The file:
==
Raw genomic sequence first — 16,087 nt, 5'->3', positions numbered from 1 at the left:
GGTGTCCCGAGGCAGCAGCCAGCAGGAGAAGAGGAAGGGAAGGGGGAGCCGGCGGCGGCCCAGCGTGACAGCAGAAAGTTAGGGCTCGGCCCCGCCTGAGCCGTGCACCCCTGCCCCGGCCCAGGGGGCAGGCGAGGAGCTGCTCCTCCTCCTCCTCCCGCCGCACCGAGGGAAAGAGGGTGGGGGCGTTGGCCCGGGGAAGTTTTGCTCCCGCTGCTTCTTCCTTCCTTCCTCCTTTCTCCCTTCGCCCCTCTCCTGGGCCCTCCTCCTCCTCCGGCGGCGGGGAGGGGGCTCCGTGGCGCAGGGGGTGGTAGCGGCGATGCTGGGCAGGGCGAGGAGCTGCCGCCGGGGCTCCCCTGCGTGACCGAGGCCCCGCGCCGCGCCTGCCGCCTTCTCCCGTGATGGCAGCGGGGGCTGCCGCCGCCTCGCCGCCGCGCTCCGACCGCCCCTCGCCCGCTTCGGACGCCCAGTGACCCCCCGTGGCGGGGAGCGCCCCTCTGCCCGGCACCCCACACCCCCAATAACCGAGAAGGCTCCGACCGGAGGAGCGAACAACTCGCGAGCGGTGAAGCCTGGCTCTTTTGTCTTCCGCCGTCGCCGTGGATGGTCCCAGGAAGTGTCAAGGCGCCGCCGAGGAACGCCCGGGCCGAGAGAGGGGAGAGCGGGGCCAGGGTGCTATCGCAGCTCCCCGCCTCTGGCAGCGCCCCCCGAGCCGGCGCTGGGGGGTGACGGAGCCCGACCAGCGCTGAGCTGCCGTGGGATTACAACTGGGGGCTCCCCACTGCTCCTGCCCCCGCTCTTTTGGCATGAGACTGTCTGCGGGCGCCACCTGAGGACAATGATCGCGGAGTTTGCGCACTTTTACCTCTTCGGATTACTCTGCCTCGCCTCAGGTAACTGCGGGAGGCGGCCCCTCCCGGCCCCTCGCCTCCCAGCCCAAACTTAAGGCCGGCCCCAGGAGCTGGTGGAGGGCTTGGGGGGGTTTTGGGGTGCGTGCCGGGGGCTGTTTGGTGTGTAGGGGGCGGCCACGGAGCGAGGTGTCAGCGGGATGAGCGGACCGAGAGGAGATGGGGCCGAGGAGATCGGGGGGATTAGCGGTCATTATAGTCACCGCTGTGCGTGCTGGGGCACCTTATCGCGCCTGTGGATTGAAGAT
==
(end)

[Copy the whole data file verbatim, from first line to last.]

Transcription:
Raw genomic sequence first — 16,087 nt, 5'->3', positions numbered from 1 at the left:
GGTGTCCCGAGGCAGCAGCCAGCAGGAGAAGAGGAAGGGAAGGGGGAGCCGGCGGCGGCCCAGCGTGACAGCAGAAAGTTAGGGCTCGGCCCCGCCTGAGCCGTGCACCCCTGCCCCGGCCCAGGGGGCAGGCGAGGAGCTGCTCCTCCTCCTCCTCCCGCCGCACCGAGGGAAAGAGGGTGGGGGCGTTGGCCCGGGGAAGTTTTGCTCCCGCTGCTTCTTCCTTCCTTCCTCCTTTCTCCCTTCGCCCCTCTCCTGGGCCCTCCTCCTCCTCCGGCGGCGGGGAGGGGGCTCCGTGGCGCAGGGGGTGGTAGCGGCGATGCTGGGCAGGGCGAGGAGCTGCCGCCGGGGCTCCCCTGCGTGACCGAGGCCCCGCGCCGCGCCTGCCGCCTTCTCCCGTGATGGCAGCGGGGGCTGCCGCCGCCTCGCCGCCGCGCTCCGACCGCCCCTCGCCCGCTTCGGACGCCCAGTGACCCCCCGTGGCGGGGAGCGCCCCTCTGCCCGGCACCCCACACCCCCAATAACCGAGAAGGCTCCGACCGGAGGAGCGAACAACTCGCGAGCGGTGAAGCCTGGCTCTTTTGTCTTCCGCCGTCGCCGTGGATGGTCCCAGGAAGTGTCAAGGCGCCGCCGAGGAACGCCCGGGCCGAGAGAGGGGAGAGCGGGGCCAGGGTGCTATCGCAGCTCCCCGCCTCTGGCAGCGCCCCCCGAGCCGGCGCTGGGGGGTGACGGAGCCCGACCAGCGCTGAGCTGCCGTGGGATTACAACTGGGGGCTCCCCACTGCTCCTGCCCCCGCTCTTTTGGCATGAGACTGTCTGCGGGCGCCACCTGAGGACAATGATCGCGGAGTTTGCGCACTTTTACCTCTTCGGATTACTCTGCCTCGCCTCAGGTAACTGCGGGAGGCGGCCCCTCCCGGCCCCTCGCCTCCCAGCCCAAACTTAAGGCCGGCCCCAGGAGCTGGTGGAGGGCTTGGGGGGGTTTTGGGGTGCGTGCCGGGGGCTGTTTGGTGTGTAGGGGGCGGCCACGGAGCGAGGTGTCAGCGGGATGAGCGGACCGAGAGGAGATGGGGCCGAGGAGATCGGGGGGATTAGCGGTCATTATAGTCACCGCTGTGCGTGCTGGGGCACCTTATCGCGCCTGTGGATTGAAGAT